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  TBIP: 75
  Title: bitcoin: URI extensions for better Payment Protocol support and for Bluetooth Communications
  Authors: Andy Schroder <info@andyschroder.com>, Andreas Schildbach <andreas@schildbach.de>
  Status: Draft
  Type: Standards Track
  Created: 2014-10-17

Table of Contents

Abstract

This BIP describes an extension to the bitcoin: URI scheme (BIP 21 and BIP 72) to better support the payment protocol (BIP 70) and support Payment Protocol Bluetooth Communication (TBIP 74) and other future communication types.

Motivation

bitcoin: links do not provide a general way to verify that the payment request received using the BIP 70 "Payment Protocol" matches that of the original bitcoin: URI. Checking that the received payment request matches the bitcoin: URI is desired because the original URI is an anchor that the payer already has some level of trust in and checking that the payment request matches the original bitcoin link can be done automatically. Checking the requested payment address and amount defined in the original payment request URI works for simple payment requests, but is incompatible with more complicated requests. An additional hash of the payment request is included in the URI in order to allow for complicated payment requests, yet still embedding a fingerprint of those request in the original URI for verification.

This improvement also adds an extensible URI parameter rN, which additional URIs to be indicated to the payer's wallet for the payment protocol. This allows a payee to provide payment requests and receive payments using multiple transport mechanisms, while still allowing for backwards compatibility to wallets that may not support newer methods or for users who want to choose a specific transport mechanism. A Bluetooth URI format is defined for wallets to communicate using Bluetooth so that a payer's wallet can submit payments directly to the payee without an internet connection.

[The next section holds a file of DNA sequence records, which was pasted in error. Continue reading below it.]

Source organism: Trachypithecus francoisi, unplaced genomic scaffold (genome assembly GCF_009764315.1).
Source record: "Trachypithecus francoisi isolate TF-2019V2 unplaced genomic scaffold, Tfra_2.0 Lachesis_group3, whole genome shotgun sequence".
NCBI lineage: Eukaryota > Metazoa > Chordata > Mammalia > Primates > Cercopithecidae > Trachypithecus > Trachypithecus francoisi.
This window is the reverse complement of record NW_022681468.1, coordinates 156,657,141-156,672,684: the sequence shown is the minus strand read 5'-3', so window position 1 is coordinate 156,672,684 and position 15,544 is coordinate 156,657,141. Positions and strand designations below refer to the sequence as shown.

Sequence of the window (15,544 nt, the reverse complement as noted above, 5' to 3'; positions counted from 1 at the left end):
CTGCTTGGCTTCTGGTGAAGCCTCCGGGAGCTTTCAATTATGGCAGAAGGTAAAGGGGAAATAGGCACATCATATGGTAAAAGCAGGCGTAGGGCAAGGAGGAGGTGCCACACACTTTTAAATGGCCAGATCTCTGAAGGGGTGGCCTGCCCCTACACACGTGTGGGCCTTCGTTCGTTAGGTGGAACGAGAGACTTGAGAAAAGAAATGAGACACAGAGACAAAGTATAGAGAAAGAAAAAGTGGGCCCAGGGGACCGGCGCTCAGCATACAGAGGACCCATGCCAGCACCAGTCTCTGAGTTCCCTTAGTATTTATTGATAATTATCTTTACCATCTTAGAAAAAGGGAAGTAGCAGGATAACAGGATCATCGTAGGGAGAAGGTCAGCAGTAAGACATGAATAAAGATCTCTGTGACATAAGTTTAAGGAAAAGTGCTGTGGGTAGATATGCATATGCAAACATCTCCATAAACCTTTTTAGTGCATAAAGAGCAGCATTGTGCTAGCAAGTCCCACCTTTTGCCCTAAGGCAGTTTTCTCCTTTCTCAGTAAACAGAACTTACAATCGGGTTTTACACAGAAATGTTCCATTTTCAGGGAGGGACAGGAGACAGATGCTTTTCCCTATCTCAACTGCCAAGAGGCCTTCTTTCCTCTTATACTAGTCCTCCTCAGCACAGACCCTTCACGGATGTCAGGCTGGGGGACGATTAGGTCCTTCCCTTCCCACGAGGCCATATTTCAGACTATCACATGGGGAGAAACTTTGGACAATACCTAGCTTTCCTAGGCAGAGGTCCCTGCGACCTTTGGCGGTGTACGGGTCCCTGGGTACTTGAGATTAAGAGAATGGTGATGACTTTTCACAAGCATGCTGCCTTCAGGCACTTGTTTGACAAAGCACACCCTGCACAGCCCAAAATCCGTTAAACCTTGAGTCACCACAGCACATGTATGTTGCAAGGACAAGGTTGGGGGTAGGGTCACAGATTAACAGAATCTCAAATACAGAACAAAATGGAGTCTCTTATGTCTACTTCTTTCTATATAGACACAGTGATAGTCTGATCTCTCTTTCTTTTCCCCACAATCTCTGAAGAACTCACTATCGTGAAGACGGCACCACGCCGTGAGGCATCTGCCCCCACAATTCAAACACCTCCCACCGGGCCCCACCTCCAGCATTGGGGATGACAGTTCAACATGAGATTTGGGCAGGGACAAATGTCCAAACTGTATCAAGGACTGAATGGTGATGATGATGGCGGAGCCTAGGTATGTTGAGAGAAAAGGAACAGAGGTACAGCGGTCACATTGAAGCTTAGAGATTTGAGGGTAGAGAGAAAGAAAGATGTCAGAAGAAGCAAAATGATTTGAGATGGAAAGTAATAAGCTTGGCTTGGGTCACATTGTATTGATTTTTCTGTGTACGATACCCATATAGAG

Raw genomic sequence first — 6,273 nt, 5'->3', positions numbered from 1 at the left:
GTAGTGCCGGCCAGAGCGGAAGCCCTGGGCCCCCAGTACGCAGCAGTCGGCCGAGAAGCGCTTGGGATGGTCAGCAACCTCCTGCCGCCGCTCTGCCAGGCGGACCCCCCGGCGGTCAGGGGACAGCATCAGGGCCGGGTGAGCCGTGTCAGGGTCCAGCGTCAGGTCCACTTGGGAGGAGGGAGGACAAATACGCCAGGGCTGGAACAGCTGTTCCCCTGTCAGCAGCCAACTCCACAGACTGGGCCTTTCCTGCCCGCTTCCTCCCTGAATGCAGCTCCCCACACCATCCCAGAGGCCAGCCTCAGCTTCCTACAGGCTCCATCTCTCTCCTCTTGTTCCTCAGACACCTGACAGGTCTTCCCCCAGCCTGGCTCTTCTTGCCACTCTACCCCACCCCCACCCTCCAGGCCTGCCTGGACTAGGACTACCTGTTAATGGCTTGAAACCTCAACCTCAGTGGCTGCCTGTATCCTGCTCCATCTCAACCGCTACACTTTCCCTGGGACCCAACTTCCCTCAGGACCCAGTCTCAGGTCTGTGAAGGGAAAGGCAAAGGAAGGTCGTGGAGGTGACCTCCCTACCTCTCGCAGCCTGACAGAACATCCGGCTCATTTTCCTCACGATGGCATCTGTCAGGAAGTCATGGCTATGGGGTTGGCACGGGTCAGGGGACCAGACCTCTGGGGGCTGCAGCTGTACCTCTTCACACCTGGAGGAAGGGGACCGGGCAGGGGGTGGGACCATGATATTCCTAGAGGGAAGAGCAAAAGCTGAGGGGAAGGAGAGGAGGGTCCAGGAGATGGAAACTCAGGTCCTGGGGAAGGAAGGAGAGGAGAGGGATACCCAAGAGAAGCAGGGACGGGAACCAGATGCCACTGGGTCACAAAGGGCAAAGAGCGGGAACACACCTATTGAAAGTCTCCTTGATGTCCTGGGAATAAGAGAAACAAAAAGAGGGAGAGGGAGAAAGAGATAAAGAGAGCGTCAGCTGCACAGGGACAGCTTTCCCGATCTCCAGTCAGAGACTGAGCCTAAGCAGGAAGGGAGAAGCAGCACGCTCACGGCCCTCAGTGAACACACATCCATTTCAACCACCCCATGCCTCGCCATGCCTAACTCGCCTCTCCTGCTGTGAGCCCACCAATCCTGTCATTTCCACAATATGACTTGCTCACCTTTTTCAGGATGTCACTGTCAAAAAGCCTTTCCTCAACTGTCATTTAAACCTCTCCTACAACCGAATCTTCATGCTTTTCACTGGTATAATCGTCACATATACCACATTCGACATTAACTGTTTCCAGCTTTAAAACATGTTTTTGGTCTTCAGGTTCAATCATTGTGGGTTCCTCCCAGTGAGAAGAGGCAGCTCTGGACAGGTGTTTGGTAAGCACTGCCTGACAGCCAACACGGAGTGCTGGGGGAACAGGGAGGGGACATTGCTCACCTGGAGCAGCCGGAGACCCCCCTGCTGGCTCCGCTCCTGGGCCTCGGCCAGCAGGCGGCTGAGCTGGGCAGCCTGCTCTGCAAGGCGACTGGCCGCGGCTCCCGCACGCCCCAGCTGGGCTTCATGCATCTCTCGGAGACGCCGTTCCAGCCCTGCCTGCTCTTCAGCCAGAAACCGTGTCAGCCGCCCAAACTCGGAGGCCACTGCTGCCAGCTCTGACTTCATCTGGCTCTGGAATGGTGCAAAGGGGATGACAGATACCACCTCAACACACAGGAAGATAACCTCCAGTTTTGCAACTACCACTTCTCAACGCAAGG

Specification

Payment Request Hash

If an "r" parameter is provided, then an additional "h" parameter may be provided. If provided, it must contain an unpadded Base64Url-encoded SHA256 hash of the PaymentRequest serialized message bytes referred to by the "r" parameter.

When Bitcoin wallet software receives a bitcoin: URI with a "r" and "h" parameters and the hash in the "h" parameter matches the hash of the PaymentRequest message fetched via the "r" parameter, it must ignore the BIP 21 parameters (address, amount, label and message) in the URI and instead follow the payment protocol as described in BIP 70. The software may use any present BIP 21 parameter as a fallback if fetching the PaymentRequest fails, the "h" parameter is missing or the hash doesn't match.

A non-matching hash must be handled identically to a missing "h" parameter, in order to be able to match to different objects in future versions of this spec.

Extensible URI Parameter

An extensible "rN parameter" is added to allow for multiple transport mechanisms to be defined for the payment protocol. The "N" stands for an integer r parameter number. The original "r parameter" defined in BIP72 is thought of to be "r parameter" number 0, just with the 0 omitted. Additional "r parameters" above the number 0 are defined as &r1=, &r2=, &r3=, ... , &rN=. Lower numbered "r parameters" are to be interpreted as lower priority options by wallets and are provided for backwards compatibility or if a particular transport mechanism is unavailable. A wallet application may give the user an option to manually disabled a certain transport mechanism, which may cause the wallet to fallback to a lower priority transport mechanism. Any "r parameter" number may be used for any transport mechanism, however, use of the original "r parameter" (or "r parameter" number 0, or &r=) for HTTP and HTTPS connections is encouraged for backwards compatibility.